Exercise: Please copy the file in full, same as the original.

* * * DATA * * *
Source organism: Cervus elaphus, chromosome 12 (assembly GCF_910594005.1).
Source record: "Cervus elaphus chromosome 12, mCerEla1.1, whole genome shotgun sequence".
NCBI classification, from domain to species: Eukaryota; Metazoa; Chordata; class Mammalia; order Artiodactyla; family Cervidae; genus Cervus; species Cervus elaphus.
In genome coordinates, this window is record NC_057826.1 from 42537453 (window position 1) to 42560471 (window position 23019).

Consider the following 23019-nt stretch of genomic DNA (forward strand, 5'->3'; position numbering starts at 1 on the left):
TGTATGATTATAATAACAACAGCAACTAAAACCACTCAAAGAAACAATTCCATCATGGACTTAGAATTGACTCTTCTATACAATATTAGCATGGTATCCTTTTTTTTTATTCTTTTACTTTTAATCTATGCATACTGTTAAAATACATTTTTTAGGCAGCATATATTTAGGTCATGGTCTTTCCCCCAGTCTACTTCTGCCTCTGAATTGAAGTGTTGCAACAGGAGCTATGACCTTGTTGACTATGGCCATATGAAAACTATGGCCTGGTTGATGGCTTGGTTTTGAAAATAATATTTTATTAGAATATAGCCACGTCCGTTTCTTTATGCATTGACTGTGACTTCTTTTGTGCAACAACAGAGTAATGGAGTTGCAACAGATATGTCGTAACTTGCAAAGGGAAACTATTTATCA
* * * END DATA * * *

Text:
Source organism: Cervus elaphus, chromosome 12 (assembly GCF_910594005.1).
Source record: "Cervus elaphus chromosome 12, mCerEla1.1, whole genome shotgun sequence".
NCBI classification, from domain to species: Eukaryota; Metazoa; Chordata; class Mammalia; order Artiodactyla; family Cervidae; genus Cervus; species Cervus elaphus.
In genome coordinates, this window is record NC_057826.1 from 42537453 (window position 1) to 42560471 (window position 23019).

Consider the following 23019-nt stretch of genomic DNA (forward strand, 5'->3'; position numbering starts at 1 on the left):
TGTATGATTATAATAACAACAGCAACTAAAACCACTCAAAGAAACAATTCCATCATGGACTTAGAATTGACTCTTCTATACAATATTAGCATGGTATCCTTTTTTTTTATTCTTTTACTTTTAATCTATGCATACTGTTAAAATACATTTTTTAGGCAGCATATATTTAGGTCATGGTCTTTCCCCCAGTCTACTTCTGCCTCTGAATTGAAGTGTTGCAACAGGAGCTATGACCTTGTTGACTATGGCCATATGAAAACTATGGCCTGGTTGATGGCTTGGTTTTGAAAATAATATTTTATTAGAATATAGCCACGTCCGTTTCTTTATGCATTGACTGTGACTTCTTTTGTGCAACAACAGAGTAATGGAGTTGCAACAGATATGTCGTAACTTGCAAAGGGAAACTATTTATCA